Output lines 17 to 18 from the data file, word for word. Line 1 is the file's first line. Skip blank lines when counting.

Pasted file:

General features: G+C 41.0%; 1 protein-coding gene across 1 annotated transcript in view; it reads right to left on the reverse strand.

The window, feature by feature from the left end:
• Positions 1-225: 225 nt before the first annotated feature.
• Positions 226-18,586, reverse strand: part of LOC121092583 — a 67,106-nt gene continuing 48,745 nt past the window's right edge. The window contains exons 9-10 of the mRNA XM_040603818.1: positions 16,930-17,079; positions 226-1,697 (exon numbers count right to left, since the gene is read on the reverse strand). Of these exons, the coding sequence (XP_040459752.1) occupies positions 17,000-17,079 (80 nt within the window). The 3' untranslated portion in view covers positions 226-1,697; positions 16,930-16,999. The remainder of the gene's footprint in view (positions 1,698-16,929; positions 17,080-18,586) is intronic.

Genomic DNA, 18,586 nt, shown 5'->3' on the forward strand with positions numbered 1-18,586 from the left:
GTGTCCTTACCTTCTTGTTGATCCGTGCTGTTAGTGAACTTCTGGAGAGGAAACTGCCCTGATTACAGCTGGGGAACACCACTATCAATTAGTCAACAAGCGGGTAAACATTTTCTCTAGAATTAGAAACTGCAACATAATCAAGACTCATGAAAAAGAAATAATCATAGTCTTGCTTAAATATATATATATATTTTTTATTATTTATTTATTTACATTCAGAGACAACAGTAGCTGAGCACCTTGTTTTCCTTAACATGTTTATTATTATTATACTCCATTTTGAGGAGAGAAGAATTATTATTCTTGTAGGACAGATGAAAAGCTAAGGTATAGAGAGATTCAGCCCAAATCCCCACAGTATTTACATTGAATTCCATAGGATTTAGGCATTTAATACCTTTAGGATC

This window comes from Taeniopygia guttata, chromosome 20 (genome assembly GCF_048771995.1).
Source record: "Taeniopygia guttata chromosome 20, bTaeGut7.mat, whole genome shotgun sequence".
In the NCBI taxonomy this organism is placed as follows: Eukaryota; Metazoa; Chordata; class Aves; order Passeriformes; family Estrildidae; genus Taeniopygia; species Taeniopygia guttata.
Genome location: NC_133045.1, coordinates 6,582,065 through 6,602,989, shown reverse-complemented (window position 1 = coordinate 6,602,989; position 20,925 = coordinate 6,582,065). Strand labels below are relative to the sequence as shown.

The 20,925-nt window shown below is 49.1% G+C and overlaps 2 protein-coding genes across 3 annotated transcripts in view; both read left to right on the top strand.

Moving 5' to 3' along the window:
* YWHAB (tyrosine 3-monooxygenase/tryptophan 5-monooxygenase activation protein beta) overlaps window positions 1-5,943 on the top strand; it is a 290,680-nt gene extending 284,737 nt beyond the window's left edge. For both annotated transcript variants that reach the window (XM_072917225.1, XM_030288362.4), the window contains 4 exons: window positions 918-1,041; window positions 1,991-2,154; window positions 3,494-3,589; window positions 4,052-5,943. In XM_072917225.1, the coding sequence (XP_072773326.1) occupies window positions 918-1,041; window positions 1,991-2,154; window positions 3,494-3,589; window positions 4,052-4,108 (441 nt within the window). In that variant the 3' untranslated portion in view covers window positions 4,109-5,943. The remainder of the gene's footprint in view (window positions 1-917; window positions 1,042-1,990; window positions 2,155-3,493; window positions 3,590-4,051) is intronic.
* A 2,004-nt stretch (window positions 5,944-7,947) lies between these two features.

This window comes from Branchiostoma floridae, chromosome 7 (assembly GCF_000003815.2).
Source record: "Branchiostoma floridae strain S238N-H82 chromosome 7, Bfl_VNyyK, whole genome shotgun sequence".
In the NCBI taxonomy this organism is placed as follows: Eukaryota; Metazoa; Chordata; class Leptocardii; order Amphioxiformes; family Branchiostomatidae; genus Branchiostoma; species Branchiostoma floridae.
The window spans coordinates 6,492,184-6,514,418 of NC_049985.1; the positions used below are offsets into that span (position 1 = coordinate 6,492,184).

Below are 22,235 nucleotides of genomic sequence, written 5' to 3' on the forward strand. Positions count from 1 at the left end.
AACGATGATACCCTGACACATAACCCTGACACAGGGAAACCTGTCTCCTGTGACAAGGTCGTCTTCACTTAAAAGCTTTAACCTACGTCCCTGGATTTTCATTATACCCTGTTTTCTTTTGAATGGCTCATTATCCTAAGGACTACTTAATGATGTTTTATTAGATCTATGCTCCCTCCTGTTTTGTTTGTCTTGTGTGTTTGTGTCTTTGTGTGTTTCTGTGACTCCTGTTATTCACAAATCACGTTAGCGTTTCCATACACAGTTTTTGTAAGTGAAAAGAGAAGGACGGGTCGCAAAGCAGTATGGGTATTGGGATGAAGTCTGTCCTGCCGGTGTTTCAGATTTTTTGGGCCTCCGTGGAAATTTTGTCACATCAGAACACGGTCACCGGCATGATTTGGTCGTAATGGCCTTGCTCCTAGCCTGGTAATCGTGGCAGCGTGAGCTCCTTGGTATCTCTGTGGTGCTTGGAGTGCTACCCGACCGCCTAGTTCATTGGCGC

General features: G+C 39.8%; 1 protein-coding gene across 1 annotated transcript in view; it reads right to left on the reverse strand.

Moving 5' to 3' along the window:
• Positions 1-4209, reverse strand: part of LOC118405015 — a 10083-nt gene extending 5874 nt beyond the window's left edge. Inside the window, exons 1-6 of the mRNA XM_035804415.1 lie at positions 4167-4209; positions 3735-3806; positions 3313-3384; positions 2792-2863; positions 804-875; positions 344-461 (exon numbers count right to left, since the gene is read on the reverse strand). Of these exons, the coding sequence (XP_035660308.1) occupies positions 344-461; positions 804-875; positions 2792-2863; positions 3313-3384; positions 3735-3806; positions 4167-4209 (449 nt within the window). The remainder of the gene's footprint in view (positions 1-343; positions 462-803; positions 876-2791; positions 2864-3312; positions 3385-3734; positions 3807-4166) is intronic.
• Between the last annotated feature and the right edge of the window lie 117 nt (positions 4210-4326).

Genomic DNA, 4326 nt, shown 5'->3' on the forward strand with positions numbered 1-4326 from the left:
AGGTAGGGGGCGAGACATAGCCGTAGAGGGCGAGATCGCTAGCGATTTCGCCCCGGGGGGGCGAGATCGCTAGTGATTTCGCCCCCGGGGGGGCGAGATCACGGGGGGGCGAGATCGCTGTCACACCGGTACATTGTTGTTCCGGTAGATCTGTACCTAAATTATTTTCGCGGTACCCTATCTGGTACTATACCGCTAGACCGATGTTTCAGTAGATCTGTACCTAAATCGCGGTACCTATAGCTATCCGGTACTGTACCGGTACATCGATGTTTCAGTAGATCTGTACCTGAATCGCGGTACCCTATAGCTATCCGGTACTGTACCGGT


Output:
In the NCBI taxonomy this organism is placed as follows: Eukaryota; Metazoa; Chordata; class Leptocardii; order Amphioxiformes; family Branchiostomatidae; genus Branchiostoma; species Branchiostoma floridae.
The window spans coordinates 6,492,184-6,514,418 of NC_049985.1; the positions used below are offsets into that span (position 1 = coordinate 6,492,184).